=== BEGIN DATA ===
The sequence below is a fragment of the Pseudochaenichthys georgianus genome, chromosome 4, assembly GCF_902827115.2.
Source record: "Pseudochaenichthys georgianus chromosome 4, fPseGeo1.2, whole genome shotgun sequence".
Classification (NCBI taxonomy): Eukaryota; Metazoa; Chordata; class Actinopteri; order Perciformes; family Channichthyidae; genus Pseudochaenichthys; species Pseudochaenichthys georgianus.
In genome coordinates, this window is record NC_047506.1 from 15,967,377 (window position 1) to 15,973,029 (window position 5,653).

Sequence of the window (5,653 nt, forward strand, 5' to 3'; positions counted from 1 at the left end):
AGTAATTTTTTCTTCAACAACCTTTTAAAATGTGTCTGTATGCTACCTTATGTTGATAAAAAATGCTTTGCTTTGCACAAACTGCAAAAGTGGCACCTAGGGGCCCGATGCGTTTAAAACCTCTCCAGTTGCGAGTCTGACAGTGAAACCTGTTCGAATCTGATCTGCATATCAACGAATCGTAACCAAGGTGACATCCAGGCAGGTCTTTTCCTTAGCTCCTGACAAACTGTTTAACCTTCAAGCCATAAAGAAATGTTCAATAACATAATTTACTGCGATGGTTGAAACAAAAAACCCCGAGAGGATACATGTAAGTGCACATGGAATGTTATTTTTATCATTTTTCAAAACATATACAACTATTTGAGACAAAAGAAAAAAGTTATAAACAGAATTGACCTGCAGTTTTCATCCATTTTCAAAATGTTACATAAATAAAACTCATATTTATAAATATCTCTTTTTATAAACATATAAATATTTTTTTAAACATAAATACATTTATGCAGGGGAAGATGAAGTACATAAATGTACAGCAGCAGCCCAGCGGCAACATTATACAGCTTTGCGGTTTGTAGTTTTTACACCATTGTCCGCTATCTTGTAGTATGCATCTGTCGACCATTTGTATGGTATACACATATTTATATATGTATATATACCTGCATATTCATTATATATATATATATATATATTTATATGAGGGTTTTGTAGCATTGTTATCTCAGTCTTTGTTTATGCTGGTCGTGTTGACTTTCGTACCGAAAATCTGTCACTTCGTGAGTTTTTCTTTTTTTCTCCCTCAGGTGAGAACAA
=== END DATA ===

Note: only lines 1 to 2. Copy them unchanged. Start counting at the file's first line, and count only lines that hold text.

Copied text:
The sequence below is a fragment of the Pseudochaenichthys georgianus genome, chromosome 4, assembly GCF_902827115.2.
Source record: "Pseudochaenichthys georgianus chromosome 4, fPseGeo1.2, whole genome shotgun sequence".